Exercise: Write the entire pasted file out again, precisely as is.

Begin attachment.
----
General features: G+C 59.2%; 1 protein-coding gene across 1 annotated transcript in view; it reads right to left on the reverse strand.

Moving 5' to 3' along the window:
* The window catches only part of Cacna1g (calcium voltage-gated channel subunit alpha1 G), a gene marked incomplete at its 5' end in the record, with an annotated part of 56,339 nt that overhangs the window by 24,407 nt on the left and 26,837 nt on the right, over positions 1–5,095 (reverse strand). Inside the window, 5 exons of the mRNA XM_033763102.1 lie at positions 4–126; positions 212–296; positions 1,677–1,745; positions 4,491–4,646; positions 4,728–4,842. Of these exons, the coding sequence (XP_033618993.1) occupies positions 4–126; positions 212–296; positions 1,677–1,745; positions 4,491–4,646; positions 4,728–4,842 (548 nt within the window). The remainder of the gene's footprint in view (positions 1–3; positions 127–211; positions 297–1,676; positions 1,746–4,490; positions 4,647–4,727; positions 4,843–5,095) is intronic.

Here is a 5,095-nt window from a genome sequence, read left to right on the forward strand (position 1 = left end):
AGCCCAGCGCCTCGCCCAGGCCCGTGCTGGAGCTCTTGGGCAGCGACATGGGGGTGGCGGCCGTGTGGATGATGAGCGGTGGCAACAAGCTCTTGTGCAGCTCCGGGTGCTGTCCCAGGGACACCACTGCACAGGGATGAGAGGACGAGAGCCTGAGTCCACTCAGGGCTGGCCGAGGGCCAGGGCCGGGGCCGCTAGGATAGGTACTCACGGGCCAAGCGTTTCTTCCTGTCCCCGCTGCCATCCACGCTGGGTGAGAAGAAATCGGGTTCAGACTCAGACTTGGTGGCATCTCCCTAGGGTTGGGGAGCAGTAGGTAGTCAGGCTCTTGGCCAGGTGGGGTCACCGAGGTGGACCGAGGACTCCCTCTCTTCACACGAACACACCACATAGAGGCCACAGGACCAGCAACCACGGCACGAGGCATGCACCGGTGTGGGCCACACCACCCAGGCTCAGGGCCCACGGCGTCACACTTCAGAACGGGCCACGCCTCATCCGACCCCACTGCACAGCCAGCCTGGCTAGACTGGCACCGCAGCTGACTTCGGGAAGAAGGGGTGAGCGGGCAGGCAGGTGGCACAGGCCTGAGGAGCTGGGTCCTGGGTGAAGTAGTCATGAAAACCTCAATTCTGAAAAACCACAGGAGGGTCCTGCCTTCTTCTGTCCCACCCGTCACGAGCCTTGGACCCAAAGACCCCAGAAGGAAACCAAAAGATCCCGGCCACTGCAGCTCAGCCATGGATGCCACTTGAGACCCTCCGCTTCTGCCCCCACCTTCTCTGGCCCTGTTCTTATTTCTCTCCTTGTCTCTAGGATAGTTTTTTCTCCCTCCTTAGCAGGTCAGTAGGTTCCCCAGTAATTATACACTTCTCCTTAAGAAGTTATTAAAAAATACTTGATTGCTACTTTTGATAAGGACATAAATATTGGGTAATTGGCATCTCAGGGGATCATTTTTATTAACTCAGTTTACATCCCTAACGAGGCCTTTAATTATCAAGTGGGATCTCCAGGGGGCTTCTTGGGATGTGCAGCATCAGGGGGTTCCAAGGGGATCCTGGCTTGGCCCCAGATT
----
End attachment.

General features: G+C 59.2%; 1 protein-coding gene across 1 annotated transcript in view; it reads right to left on the reverse strand.

Moving 5' to 3' along the window:
* The window catches only part of Cacna1g (calcium voltage-gated channel subunit alpha1 G), a gene marked incomplete at its 5' end in the record, with an annotated part of 56,339 nt that overhangs the window by 24,407 nt on the left and 26,837 nt on the right, over positions 1–5,095 (reverse strand). Inside the window, 5 exons of the mRNA XM_033763102.1 lie at positions 4–126; positions 212–296; positions 1,677–1,745; positions 4,491–4,646; positions 4,728–4,842. Of these exons, the coding sequence (XP_033618993.1) occupies positions 4–126; positions 212–296; positions 1,677–1,745; positions 4,491–4,646; positions 4,728–4,842 (548 nt within the window). The remainder of the gene's footprint in view (positions 1–3; positions 127–211; positions 297–1,676; positions 1,746–4,490; positions 4,647–4,727; positions 4,843–5,095) is intronic.

Here is a 5,095-nt window from a genome sequence, read left to right on the forward strand (position 1 = left end):
AGCCCAGCGCCTCGCCCAGGCCCGTGCTGGAGCTCTTGGGCAGCGACATGGGGGTGGCGGCCGTGTGGATGATGAGCGGTGGCAACAAGCTCTTGTGCAGCTCCGGGTGCTGTCCCAGGGACACCACTGCACAGGGATGAGAGGACGAGAGCCTGAGTCCACTCAGGGCTGGCCGAGGGCCAGGGCCGGGGCCGCTAGGATAGGTACTCACGGGCCAAGCGTTTCTTCCTGTCCCCGCTGCCATCCACGCTGGGTGAGAAGAAATCGGGTTCAGACTCAGACTTGGTGGCATCTCCCTAGGGTTGGGGAGCAGTAGGTAGTCAGGCTCTTGGCCAGGTGGGGTCACCGAGGTGGACCGAGGACTCCCTCTCTTCACACGAACACACCACATAGAGGCCACAGGACCAGCAACCACGGCACGAGGCATGCACCGGTGTGGGCCACACCACCCAGGCTCAGGGCCCACGGCGTCACACTTCAGAACGGGCCACGCCTCATCCGACCCCACTGCACAGCCAGCCTGGCTAGACTGGCACCGCAGCTGACTTCGGGAAGAAGGGGTGAGCGGGCAGGCAGGTGGCACAGGCCTGAGGAGCTGGGTCCTGGGTGAAGTAGTCATGAAAACCTCAATTCTGAAAAACCACAGGAGGGTCCTGCCTTCTTCTGTCCCACCCGTCACGAGCCTTGGACCCAAAGACCCCAGAAGGAAACCAAAAGATCCCGGCCACTGCAGCTCAGCCATGGATGCCACTTGAGACCCTCCGCTTCTGCCCCCACCTTCTCTGGCCCTGTTCTTATTTCTCTCCTTGTCTCTAGGATAGTTTTTTCTCCCTCCTTAGCAGGTCAGTAGGTTCCCCAGTAATTATACACTTCTCCTTAAGAAGTTATTAAAAAATACTTGATTGCTACTTTTGATAAGGACATAAATATTGGGTAATTGGCATCTCAGGGGATCATTTTTATTAACTCAGTTTACATCCCTAACGAGGCCTTTAATTATCAAGTGGGATCTCCAGGGGGCTTCTTGGGATGTGCAGCATCAGGGGGTTCCAAGGGGATCCTGGCTTGGCCCCAGATT